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Israeli Defense Minister Gantz Has One Final Mission

The race to become Israel’s next military chief is entering its last stage, but history shows it ain’t over till it’s over

Amos Harel
Amos Harel
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Benny Gantz and IDF chief Aviv Kochavi at a ceremony in December.
Benny Gantz and IDF chief Aviv Kochavi at a ceremony in December.Credit: Eliyahu Hershkovitz
Amos Harel
Amos Harel

Defense Minister Benny Gantz will try to complete at least one more mission before the final collapse of the governing coalition: the appointment of the Israel Defense Forces’ next chief of staff. On Wednesday, his office published the order of his meetings with the three major generals up for the post.

The tête-à-tête with Eyal Zamir is set for Saturday evening, after Shabbat, with Yoel Strick set for Tuesday and Herzl Halevi for Wednesday. The order doesn’t reflect Gantz’s preference; for months, the view in the General Staff has been that Gantz wants Halevi, who's the deputy chief of staff.

But in these matters nothing is final until implementation, as was proved by the so-called Harpaz affair that canceled the appointment of Yoav Gallant as chief of staff in 2011 (with Gantz getting the job). Today, the threat to Halevi’s appointment comes not from his rivals but from the clock. For more than a month Gantz pondered when to launch the process, largely out of concerns about offending the current chief of staff, Aviv Kochavi.

Last week, Gantz informed Kochavi that he was moving ahead, before announcing the start of the process a few days later. But the time he lost might disrupt his plan. The expected fall of the governing coalition, which would result in a caretaker government, could call into question the validity of the appointment if it’s not yet official.

Gantz and deputy IDF chief Herzl Halevi, center, in April.Credit: Elad Malka

Gantz’s people are saying he’s not trying to create a fait accompli before the possible return to power of Benjamin Netanyahu, but to prevent chaos in the military and make a decision before the country enters a new election spiral. Gantz vividly remembers the bizarre constraint that was forced on the police, who were headed by an acting commissioner for two years during a period of three general elections. The defense minister is determined not to repeat that farce.

Kochavi has said he doesn’t want his term extended; he’s set to leave on January 1, at the end of four years minus two weeks as chief of staff. (The rotation date with his predecessor, Gadi Eisenkot, was set while the army was busy uncovering the tunnels dug by Hezbollah on the Lebanese border.)

As was to be expected, Gantz’s announcement generated allegations of political opportunism, as well as an orchestrated attack against Halevi, with Zamir denoted as the preferred candidate.

For the Bibi-ists, the matter doesn’t appear to be the thwarting of a specific appointment or the promotion of a different candidate. Halevi’s alleged status as left-leaning and Zamir’s as right-leaning haven’t been proved at all. The aim is to lay down a red line: Only Netanyahu has the right to make such appointments, just as he’s the only one authorized to govern.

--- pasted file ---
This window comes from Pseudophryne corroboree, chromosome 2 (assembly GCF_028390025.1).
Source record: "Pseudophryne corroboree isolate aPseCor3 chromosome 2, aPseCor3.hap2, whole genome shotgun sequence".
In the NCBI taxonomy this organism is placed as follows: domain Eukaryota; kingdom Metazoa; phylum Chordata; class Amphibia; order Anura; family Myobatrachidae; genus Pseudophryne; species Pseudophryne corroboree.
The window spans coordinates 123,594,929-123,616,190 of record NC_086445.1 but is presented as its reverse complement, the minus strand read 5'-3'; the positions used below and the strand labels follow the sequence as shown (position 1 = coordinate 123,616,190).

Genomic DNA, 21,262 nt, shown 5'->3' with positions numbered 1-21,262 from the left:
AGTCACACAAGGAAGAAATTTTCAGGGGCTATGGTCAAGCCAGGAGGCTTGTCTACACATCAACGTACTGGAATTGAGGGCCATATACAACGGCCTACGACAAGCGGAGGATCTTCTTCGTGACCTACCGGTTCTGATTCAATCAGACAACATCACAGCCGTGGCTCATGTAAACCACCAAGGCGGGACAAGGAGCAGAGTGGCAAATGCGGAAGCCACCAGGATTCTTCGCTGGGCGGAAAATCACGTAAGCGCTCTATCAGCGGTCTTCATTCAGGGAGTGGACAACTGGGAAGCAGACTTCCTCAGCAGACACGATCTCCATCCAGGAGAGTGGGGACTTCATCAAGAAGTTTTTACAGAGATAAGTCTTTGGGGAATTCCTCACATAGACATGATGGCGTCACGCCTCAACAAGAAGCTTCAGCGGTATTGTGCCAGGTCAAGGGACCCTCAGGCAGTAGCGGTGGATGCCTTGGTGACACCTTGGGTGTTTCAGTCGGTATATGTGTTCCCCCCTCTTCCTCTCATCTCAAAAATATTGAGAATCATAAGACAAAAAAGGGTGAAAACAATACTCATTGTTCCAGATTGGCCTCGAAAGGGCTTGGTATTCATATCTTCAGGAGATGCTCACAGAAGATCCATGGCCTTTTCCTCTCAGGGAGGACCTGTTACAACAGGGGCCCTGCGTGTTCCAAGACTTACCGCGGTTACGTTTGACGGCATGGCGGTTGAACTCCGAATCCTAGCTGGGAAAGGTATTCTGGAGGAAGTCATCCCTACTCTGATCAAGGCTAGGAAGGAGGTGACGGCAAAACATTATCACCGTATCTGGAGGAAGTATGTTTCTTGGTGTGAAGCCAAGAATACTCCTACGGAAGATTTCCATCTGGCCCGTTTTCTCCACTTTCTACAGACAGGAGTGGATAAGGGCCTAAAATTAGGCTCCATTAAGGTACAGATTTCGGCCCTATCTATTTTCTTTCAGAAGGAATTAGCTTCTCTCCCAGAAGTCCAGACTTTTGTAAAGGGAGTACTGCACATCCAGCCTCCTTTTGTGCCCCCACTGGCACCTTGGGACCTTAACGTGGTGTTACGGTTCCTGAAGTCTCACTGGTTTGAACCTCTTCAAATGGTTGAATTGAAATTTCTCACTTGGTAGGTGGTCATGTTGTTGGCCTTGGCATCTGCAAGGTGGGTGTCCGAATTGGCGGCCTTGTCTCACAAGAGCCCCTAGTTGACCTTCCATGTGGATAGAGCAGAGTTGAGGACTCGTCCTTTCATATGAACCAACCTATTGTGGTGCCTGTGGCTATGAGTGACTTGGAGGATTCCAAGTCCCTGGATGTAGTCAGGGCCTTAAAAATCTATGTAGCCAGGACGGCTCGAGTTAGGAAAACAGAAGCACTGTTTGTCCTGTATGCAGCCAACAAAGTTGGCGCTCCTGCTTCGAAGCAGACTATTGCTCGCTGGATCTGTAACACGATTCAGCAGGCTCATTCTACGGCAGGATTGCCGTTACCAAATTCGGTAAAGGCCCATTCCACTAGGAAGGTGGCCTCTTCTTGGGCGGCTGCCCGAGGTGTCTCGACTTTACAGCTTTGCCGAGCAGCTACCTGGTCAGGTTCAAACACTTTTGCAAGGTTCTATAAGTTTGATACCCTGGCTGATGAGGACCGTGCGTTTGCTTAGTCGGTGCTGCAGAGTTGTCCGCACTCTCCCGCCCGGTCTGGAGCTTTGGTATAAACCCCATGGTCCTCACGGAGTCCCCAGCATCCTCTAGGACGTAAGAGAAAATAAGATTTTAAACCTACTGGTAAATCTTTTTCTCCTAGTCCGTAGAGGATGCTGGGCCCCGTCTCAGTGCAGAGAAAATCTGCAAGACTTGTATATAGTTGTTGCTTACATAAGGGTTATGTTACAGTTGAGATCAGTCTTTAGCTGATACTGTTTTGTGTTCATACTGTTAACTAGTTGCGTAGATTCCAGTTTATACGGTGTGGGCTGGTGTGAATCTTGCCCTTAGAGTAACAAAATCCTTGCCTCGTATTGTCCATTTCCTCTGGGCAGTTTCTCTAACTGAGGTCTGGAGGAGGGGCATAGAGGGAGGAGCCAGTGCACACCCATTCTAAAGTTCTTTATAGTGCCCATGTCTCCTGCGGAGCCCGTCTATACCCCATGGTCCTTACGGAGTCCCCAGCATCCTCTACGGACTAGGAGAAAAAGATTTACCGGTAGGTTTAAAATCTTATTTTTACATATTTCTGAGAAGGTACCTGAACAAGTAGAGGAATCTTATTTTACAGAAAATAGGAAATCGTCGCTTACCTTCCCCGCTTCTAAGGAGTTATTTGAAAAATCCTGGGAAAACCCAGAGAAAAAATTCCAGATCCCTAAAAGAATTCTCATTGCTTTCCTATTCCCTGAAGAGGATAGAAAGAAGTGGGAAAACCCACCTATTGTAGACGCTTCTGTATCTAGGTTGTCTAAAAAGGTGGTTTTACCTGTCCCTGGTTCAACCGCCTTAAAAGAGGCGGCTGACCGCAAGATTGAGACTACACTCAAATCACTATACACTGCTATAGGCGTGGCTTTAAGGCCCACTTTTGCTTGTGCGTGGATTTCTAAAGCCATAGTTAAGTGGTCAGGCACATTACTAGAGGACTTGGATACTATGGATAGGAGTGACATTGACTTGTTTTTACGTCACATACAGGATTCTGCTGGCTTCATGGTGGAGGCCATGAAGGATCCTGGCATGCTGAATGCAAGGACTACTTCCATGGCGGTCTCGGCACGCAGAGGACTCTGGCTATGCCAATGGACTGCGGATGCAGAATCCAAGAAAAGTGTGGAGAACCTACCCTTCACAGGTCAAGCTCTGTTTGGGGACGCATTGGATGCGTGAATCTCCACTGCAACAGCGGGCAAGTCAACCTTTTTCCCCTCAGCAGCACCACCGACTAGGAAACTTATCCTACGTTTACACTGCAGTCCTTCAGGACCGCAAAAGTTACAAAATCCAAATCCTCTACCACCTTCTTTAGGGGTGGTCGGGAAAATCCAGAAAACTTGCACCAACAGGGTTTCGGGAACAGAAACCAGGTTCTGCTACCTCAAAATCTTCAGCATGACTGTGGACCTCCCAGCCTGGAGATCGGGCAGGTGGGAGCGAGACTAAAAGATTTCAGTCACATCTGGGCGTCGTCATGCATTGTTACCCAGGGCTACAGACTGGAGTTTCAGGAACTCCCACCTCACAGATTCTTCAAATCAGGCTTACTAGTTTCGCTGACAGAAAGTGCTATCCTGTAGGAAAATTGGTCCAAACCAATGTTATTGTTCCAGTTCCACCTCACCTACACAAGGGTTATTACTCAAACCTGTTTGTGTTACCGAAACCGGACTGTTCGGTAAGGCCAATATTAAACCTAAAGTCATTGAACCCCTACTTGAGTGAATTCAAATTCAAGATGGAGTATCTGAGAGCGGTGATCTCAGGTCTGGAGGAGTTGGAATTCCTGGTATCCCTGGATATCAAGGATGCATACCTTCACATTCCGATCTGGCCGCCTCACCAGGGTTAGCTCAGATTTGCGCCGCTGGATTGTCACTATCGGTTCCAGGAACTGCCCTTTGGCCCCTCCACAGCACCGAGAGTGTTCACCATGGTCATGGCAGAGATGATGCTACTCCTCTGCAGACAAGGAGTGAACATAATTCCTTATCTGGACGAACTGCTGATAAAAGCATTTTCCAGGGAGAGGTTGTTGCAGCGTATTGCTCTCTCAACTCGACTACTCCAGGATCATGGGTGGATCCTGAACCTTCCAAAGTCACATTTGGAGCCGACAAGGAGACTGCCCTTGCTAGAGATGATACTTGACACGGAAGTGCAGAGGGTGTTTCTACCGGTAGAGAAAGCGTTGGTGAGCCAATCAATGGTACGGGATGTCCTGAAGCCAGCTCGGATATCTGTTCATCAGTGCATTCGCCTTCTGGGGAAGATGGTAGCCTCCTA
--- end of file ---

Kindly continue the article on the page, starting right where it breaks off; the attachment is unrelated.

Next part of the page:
The partisan sentiment was well expressed this week by Likud’s David Amsalem, who, speaking with state broadcaster Kan, promised to break the left’s bones once the right returns to power. And if it reassures anybody, he said this would be done “democratically.”

Maj. Gen. (res.) Sharon Afek, a former military advocate general, last year.Credit: Ilan Assayag

A direct line connects the attacks on Halevi to the remarks by Amsalem and the wilder assault this week on the planned appointment of Maj. Gen. (res.) Sharon Afek as deputy attorney general. Justice Minister Gideon Sa’ar announced that he’ll submit the appointment of the former military advocate general to the cabinet Sunday.

The Bibi-ists and some of the settlers were immediately up in arms. Channel 14 listed all of Afek’s sins: He’s openly gay, lives in Tel Aviv, and is a graduate of the Wesner Foundation that’s an enemy of the people. He’s also, heaven forbid, a cousin of Michal Herzog, the president’s wife.

Also mentioned was an unfortunate remark by Naftali Bennett when he resigned from the governing coalition in 2016: The IDF’s fighters are more afraid of the military advocate general than they are of Yahya Sinwar, the Hamas leader in Gaza.

There’s one more thing about Afek. As military advocate general, he courageously led the case against Elor Azaria, the soldier who shot to death a wounded assailant even though he no longer posed a threat. That’s Afek’s original sin in the eyes of his defamers.

It’s also worth noting the behavior of then-Prime Minister Netanyahu in that episode. At first he went along with the condemnation and the pledges to investigate by Eisenkot and the defense minister at the time, Moshe Ya’alon.

But Netanyahu quickly did an about-face, under pressure from his son Yair and the reactions on social media. Instead of dissociating himself from the event, Netanyahu phoned Azaria’s father and even considered inviting the soldier’s parents to visit him and his wife. That suggestion was nixed by Ya’alon, who quickly fell out of favor and saw his term end.

To a degree, there’s even a link between the Azaria affair and the corruption cases against Netanyahu that are outraging his admirers. In the soldier’s case, most of the facts were clear on the day of the incident in March 2016; footage was also released.

That didn’t stop Azaria’s supporters from providing fantastical theories that would ostensibly exonerate him (he was sentenced to 18 months in prison and served nine months). Quite similar arguments, the same ardor and sometimes the same people are now leading a campaign to prove Netanyahu’s glaring innocence.

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